Many countries are leveraging tools such as 5G, artificial intelligence (AI) and the Internet of Things to improve patient outcomes, reduce medical staff burnout, and reduce healthcare costs and operating.
In India, AI-based predictive analytics is enabling early detection of health issues such as diabetes and cancer. These technologies could be integrated with wearable testing devices to provide early testing in underserved rural areas, where 70% of the country’s population lives.
India’s healthcare sector is expected to grow to $372 billion this year, and the integration of data and AI in healthcare could add around $25-30 billion to GDP by 2025.
Internet connectivity plays a fundamental role in expanding health technologies to underserved areas.
Since 2016, a strategic partnership between several Spanish NGOs, the Pontifical Catholic University of Peru and the Development Bank of Latin America has helped establish 13 health centers in the Peruvian Amazon, providing a population of 8,500 people with access to telehealth, largely through the expansion of broadband. services.
The private sector is also developing connectivity solutions. East African start-up Rocket Health, with operations in Uganda and Kenya, offers some 400,000 virtual consultations a year, both online and through a USSD service for patients without internet access.
Meanwhile, Saudi Arabia is poised to become the GCC’s fastest-growing digital health market, with $1.5 billion in investment going into healthcare IT and digital transformation programs. health to help it achieve the country’s Vision 2030 goals.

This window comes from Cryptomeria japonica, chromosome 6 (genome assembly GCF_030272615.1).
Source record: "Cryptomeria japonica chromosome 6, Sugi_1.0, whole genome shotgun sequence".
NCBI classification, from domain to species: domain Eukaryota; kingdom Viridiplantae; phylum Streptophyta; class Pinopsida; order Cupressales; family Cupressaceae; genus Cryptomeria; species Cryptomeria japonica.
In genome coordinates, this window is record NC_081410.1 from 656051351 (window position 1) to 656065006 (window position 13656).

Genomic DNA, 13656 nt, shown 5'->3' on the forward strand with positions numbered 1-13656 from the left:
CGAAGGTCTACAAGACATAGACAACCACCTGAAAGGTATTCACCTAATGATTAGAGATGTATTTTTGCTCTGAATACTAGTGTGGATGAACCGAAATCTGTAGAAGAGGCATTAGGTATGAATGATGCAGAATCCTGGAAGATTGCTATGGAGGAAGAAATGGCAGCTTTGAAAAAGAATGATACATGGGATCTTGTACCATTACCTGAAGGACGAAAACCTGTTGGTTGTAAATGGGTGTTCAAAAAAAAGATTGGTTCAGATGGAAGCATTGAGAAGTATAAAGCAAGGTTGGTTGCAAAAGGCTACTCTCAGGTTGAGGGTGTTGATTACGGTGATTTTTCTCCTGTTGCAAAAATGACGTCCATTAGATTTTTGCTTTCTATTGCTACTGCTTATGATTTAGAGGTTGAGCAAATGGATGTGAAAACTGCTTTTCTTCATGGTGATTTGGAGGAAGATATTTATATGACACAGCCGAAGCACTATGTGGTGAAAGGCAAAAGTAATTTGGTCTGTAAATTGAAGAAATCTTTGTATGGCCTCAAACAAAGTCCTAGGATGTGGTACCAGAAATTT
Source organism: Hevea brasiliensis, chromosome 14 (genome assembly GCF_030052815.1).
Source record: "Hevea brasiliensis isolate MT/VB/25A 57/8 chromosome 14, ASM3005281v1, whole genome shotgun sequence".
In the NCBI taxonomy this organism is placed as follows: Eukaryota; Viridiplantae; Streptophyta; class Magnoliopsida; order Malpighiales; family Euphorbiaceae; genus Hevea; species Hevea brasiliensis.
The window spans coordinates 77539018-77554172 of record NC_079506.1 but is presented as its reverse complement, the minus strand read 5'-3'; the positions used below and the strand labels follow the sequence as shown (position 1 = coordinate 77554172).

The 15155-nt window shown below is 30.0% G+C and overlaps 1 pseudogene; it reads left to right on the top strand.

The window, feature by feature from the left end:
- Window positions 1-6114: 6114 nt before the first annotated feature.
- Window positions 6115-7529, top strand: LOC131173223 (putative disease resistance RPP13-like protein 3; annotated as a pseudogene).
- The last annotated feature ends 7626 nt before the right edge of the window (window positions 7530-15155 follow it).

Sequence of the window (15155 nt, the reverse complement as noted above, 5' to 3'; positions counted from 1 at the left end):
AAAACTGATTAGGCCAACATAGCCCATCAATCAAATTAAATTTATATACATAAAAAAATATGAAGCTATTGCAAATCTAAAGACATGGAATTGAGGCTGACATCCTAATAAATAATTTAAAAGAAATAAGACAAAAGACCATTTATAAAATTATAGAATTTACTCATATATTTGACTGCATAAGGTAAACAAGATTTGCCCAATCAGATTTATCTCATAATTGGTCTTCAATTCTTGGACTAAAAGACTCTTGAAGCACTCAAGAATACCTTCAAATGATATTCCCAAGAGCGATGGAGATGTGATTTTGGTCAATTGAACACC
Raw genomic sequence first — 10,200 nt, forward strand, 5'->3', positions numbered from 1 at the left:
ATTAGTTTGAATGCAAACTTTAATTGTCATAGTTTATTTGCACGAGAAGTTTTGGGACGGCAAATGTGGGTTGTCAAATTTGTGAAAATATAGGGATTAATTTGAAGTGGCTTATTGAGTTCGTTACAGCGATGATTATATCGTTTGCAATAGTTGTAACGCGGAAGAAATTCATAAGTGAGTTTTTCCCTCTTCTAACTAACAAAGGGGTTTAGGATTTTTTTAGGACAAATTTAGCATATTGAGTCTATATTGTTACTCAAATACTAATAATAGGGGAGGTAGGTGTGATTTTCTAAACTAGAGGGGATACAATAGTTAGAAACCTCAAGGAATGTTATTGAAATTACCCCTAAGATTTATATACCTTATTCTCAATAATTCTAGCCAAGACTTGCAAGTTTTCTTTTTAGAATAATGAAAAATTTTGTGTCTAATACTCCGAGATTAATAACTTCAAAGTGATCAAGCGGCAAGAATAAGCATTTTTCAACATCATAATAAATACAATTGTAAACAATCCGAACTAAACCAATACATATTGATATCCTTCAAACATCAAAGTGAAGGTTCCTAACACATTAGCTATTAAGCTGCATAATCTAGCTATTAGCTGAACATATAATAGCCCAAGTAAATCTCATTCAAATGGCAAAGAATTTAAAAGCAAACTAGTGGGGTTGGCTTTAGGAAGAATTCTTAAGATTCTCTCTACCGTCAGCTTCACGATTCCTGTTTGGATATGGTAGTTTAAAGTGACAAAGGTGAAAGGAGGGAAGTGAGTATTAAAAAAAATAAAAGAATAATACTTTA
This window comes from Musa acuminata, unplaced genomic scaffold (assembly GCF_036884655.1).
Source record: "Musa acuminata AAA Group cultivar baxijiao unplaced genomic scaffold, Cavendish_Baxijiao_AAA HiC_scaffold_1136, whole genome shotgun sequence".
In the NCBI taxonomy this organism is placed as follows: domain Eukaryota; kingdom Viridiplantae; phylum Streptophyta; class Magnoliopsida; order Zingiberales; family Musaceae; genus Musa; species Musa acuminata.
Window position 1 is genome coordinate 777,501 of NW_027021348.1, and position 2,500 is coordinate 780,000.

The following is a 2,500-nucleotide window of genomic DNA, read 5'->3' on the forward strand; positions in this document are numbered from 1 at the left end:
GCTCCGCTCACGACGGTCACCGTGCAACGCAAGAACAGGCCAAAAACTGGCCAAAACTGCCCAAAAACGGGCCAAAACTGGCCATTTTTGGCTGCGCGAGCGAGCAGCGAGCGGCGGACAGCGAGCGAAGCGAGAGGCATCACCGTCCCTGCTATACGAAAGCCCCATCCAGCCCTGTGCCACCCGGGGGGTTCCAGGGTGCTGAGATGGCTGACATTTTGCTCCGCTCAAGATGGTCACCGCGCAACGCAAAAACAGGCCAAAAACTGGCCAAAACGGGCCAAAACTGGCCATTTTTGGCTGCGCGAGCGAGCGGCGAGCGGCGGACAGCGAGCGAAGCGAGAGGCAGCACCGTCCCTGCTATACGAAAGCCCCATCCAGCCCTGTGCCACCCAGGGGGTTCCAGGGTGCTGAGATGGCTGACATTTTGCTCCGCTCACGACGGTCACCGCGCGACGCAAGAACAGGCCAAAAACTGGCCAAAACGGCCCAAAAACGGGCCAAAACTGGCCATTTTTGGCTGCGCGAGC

In February, the Kingdom launched the SEHA Virtual Hospital network, the largest of its kind with 130 affiliated hospitals.
Activating the extension
Valued at $1.8 billion in 2020, the telehealth market in Latin America is expected to grow at a compound annual growth rate of 20.3% to reach a value of $5.6 billion by 2026.
Colombia, for example, saw a 7,000% increase in virtual dating in 2020.
The use of Spanish in the region outside of Brazil could enable cross-border telehealth consultations, improving access and quality of health care despite local infrastructure gaps.
The public sector is driving the growth of telehealth in the region, especially in Chile and Uruguay. In Argentina, telehealth is managed by the National Telehealth Plan and the Telehealth Advisory Board.
Improving patient privacy regulations could also help encourage the adoption of health technologies and telehealth. Mexico and Uruguay are the only countries in the region to have a national data protection authority independent of the Ministry of Health.
The pandemic has also catalyzed the expansion of telehealth and health technologies across Southeast Asia. A recent survey of the Asia-Pacific region found that telehealth usage had doubled since 2019 and is expected to reach 60-76% penetration by 2024, with Indonesia and China leading the way.
Many great East Asian apps offer digital health services, including Gojek, Indonesia’s first unicorn, which merged with e-commerce marketplace Tokopedia last year to become GoTo.
Indonesian healthcare superapps Alodokter and Halodoc have received major funding to expand their operations, with the latter serving 7 million patients per month, 80% of whom reside outside the cities of Jakarta and Surabaya.